Max Landis approaches each issue here as a character-driven short indie film. Each issue follows a day in the life of Clark Kent. One issue will follow him as a boy, the next will see him as a young man – stories don’t barrel along from one issue into the next, but rather each one stands alone with its unique tone and theme. Each piece contributes an answer to a larger question – What makes Superman wonderful? (And no, it’s not the abilities he was born with).
A quick recap of the first issue and what makes this series special.
The first issue begins with little Clark Kent flying for the first time with his mother Martha Kent holding onto his ten year old ankles for dear life. The image is almost primordial – a child is now old enough to be a threat to himself and others and his parents are scared to death of that.
But this a series that embraces the hopefulness that is inherent in Superman since time immemorial and so instead of telling their kid to hide from everyone and always be afraid of his unnatural powers, his parents just try and raise him to be a good kid. Clark understandably gets frustrated at his freakishness and he takes this frustration out on a piece of property.
Jonathan Kent, not being some kind of super articulate saint with speeches at the ready, imparts some morality into the boy the best way he can.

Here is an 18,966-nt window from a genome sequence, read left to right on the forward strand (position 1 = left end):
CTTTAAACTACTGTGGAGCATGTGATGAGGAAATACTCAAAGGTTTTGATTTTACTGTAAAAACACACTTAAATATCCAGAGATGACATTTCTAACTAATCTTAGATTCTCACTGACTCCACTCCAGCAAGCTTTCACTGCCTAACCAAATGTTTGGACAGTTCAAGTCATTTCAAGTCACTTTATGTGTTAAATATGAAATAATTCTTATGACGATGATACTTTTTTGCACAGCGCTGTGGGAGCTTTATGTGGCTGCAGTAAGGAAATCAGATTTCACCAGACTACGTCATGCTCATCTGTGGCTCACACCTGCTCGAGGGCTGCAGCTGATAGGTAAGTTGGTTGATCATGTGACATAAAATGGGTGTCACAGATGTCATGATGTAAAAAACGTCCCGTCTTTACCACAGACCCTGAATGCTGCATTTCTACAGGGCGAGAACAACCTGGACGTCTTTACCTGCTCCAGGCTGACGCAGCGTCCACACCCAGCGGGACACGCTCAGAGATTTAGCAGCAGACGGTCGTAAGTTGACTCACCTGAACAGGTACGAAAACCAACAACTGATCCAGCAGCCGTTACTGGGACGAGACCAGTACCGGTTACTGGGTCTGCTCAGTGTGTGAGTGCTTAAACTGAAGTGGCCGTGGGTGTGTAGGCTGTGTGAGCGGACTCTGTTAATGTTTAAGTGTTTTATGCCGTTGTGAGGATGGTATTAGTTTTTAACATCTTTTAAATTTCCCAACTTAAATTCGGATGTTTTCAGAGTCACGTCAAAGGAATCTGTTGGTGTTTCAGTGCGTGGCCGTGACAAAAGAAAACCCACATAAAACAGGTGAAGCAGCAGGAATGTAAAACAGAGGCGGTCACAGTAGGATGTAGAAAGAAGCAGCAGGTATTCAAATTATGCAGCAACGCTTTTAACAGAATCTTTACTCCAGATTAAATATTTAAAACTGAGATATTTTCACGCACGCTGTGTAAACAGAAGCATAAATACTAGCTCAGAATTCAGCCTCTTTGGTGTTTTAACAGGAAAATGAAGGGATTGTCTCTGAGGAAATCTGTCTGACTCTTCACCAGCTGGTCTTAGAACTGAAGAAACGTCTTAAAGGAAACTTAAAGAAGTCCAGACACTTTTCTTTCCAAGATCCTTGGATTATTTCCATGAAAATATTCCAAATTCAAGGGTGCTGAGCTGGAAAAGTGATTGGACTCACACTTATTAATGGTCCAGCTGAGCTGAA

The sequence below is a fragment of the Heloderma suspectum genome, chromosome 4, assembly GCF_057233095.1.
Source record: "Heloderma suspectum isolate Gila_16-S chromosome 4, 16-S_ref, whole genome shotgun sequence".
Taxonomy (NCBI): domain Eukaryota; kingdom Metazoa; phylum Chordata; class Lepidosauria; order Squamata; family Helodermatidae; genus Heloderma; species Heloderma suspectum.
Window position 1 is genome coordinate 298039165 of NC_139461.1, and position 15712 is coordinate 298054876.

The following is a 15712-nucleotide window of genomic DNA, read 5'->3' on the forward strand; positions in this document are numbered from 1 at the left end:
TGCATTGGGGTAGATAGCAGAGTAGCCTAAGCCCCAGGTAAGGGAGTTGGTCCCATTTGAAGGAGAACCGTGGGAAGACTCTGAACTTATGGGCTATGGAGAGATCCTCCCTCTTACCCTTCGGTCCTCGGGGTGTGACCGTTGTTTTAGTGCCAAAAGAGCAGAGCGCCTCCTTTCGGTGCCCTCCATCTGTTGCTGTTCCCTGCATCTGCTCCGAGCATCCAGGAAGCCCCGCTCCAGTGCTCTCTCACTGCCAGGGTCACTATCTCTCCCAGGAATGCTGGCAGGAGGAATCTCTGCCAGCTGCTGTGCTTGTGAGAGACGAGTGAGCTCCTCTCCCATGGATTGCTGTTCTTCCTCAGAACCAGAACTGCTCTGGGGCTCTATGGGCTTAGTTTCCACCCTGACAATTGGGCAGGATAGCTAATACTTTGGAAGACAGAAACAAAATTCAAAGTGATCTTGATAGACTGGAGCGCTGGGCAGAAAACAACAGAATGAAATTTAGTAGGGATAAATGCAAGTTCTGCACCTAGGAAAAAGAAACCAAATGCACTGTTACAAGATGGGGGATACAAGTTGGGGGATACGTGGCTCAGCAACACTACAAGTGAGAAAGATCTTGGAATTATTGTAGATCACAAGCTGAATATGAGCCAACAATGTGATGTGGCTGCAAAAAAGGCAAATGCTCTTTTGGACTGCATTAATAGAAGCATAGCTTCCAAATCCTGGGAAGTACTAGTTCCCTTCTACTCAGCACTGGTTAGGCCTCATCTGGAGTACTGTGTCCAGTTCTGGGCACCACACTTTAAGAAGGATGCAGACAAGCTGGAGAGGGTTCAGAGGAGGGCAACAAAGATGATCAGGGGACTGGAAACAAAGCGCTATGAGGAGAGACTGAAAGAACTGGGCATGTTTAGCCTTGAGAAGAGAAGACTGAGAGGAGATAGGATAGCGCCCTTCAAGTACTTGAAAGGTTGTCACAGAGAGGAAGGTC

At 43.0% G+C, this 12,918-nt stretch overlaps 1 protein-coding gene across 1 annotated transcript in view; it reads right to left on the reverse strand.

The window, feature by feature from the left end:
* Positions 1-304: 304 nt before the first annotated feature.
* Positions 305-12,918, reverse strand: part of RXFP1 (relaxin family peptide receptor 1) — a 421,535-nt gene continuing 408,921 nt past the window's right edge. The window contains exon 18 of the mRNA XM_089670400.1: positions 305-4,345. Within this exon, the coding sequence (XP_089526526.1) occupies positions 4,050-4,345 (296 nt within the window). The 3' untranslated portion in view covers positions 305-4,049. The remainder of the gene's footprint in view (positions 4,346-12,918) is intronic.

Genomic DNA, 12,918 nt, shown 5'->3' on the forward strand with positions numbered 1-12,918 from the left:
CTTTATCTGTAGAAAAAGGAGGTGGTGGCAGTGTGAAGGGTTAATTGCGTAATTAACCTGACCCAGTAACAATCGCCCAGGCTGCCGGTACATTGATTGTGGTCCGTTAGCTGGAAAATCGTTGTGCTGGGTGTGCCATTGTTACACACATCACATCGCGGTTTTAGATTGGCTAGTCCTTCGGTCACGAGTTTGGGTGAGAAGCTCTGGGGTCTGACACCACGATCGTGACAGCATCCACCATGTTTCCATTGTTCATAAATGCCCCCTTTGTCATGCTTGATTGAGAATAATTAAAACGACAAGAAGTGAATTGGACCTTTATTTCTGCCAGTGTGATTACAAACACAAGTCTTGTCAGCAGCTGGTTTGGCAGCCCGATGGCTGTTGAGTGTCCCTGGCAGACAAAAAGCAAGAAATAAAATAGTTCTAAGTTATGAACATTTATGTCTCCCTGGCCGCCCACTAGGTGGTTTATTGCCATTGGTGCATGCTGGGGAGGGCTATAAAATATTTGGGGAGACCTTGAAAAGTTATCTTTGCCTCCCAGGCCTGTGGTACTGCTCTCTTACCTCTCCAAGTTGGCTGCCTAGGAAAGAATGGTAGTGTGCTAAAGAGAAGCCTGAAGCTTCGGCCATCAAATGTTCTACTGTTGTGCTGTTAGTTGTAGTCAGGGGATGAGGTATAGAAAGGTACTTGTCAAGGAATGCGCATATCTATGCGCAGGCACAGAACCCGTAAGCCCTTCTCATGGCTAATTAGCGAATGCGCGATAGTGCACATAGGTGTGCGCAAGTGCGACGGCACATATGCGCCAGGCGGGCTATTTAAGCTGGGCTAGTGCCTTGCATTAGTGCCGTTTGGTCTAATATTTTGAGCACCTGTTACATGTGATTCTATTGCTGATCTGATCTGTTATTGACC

“Clark, you can’t – you can’t just break things. That’s what jerks do.”
It’s hard not to remember the final 40 minutes of Man of Steel, where Superman nonchalantly contributed to the apocalyptic imagery of buildings falling down.
Near the end of the issue, Clark tells his father he smashed a mirror during one of his freak outs. He then adds he thought about the people who made that mirror, and the people who took the time to fit that mirror onto the bathroom. He realises something that will inform the core of his morality:
“When you break something, you’re not just breaking the thing…you’re like, hurting everyone who made it the way it was.”
It’s a beautiful, elegant piece of writing that fully embraces Superman’s “all life is precious” creed without being as obvious and literal as Superman shouting “all life is precious.”
It’s a call to arms to our better selves sans the preachiness.
By the end of the issue, Clark gets a handle on his flying ability. He expounds on the exciting possibilities. One of the possibilities is that he can fly his Ma and Pa to the trip to Europe that they always wanted, but never had the money, to take.
There is no villain to punch, no convoluted scheme to foil, nor pose to strike. It’s a stunningly simple story of a couple of scared but loving small town folk, raising their adopted child the best that they can.
Superman American Alien is a distillation of an icon – a comic free of the decades of continuity and story baggage that muddies these characters and renders their appeal to none but the most hardcore of comic book readers.
It’s true that films plunder from the most well-regarded comic book stories in order to appeal to the masses.
But if you want to experience the truth of Superman, or were severely disappointed by the latest cinematic effort, consider the antidote that is Superman American Alien.